RUST, C. (2007). Unstated contributions: how artistic inquiry can inform inter-disciplinary research. International journal of design, 1 (3), 69-76.
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Since 1990, many creative disciplines, such as art, design and performance, have engaged increasingly with academic research. Accompanying this has been a good deal of interest in ways to employ their professional and creative practices as instruments of inquiry, just as previous disciplines have developed research methods that employ their specialist skills and knowledge. This raises questions about how research in the creative disciplines might contribute to knowledge and understanding. Research and practice in these fields may deal with matter that changes meaning with time or context, especially in art, where audiences may be expected to complete the meaning of creative works for themselves. This paper offers an oversight of these issues. It sets out some examples from the wider community that illustrate how incomplete or tacit contributions to inquiry can be a valuable and sometimes necessary part of the enterprise of creating knowledge, establishing a research model that is relevant in many areas, especially where disciplines collaborate. It goes on to set out tentative principles for such contributions.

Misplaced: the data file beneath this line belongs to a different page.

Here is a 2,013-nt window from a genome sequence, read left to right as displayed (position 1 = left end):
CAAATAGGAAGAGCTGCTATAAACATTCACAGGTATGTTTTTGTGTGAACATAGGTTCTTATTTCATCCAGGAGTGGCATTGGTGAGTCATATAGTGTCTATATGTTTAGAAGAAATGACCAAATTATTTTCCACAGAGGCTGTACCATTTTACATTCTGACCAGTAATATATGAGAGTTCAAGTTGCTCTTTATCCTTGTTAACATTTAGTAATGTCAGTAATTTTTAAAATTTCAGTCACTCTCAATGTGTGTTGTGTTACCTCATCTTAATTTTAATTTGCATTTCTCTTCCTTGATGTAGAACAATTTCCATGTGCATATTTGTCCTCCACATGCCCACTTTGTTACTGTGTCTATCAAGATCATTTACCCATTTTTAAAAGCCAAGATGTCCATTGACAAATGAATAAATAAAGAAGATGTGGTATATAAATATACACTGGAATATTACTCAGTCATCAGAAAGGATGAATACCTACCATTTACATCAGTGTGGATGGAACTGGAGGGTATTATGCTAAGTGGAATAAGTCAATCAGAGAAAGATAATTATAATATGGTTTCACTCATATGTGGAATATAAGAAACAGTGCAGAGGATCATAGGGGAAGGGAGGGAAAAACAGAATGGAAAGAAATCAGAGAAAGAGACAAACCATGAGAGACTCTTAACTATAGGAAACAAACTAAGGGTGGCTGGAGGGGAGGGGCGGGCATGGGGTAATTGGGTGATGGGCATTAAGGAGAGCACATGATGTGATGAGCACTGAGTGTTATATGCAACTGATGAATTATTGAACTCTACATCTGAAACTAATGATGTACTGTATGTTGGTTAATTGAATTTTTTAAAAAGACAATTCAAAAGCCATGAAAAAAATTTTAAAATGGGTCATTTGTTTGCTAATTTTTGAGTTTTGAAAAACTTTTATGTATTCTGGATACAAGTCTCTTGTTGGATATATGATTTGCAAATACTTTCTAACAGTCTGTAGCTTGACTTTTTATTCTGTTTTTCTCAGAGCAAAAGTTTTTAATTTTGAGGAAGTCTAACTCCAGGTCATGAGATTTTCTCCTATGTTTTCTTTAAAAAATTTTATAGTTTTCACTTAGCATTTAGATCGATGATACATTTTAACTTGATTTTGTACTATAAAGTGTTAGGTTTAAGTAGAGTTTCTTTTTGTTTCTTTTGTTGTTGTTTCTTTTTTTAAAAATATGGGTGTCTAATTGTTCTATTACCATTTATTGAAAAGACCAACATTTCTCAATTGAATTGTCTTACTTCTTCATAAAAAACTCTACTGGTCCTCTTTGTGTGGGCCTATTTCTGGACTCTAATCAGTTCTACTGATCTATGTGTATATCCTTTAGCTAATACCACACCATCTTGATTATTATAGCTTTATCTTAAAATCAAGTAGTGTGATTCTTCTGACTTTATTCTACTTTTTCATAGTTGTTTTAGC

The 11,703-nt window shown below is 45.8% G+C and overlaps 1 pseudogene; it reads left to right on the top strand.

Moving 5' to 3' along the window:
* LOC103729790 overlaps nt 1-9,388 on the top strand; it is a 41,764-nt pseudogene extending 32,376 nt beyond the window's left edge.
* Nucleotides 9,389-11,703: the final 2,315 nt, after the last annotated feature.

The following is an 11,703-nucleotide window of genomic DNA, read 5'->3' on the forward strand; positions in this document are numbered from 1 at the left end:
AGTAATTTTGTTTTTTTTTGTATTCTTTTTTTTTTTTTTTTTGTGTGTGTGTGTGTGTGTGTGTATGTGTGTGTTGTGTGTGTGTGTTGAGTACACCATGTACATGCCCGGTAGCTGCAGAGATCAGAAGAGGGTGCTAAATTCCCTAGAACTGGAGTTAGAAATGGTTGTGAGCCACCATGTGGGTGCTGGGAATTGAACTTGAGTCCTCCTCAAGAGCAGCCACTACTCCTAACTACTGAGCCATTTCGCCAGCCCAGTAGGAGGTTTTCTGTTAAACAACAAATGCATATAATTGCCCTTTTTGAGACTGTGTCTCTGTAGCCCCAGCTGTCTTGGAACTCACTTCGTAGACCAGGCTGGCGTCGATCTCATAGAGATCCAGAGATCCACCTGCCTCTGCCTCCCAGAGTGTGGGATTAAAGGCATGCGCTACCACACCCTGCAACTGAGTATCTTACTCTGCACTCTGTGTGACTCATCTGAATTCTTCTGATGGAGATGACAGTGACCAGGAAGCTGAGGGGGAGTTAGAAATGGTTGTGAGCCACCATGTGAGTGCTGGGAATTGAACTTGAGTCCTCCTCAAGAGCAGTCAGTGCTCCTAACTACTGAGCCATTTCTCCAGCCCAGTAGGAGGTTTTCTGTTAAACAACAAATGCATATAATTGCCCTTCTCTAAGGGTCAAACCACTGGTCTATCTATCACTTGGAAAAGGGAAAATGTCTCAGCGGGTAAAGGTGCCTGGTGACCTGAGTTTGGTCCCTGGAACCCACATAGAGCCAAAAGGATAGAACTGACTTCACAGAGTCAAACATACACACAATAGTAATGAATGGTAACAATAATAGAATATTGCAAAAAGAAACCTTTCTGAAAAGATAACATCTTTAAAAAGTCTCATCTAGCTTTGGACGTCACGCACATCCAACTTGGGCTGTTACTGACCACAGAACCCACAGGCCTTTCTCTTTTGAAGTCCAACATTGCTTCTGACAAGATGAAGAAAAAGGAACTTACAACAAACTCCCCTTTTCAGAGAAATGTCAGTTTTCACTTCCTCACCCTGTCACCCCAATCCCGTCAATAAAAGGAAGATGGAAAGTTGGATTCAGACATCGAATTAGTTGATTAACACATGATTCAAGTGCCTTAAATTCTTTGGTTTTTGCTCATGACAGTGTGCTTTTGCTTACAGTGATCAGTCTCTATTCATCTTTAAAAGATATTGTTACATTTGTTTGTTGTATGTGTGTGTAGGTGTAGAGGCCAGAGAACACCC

|Additional Information:||Copyright: © 2007 Rust. Copyright for this article is retained by the author, with first publication rights granted to the International Journal of Design. All journal content, except where otherwise noted, is licensed under a Creative Commons Attribution-NonCommercial-NoDerivs 2.5 License. By virtue of their appearance in this open access journal, articles are free to use, with proper attribution, in educational and other non-commercial settings.|
|Research Institute, Centre or Group:||Cultural Communication and Computing Research Institute > Art and Design Research Centre|
|Depositing User:||Ann Betterton|
|Date Deposited:||14 Feb 2008|
|Last Modified:||21 Dec 2010 11:33|
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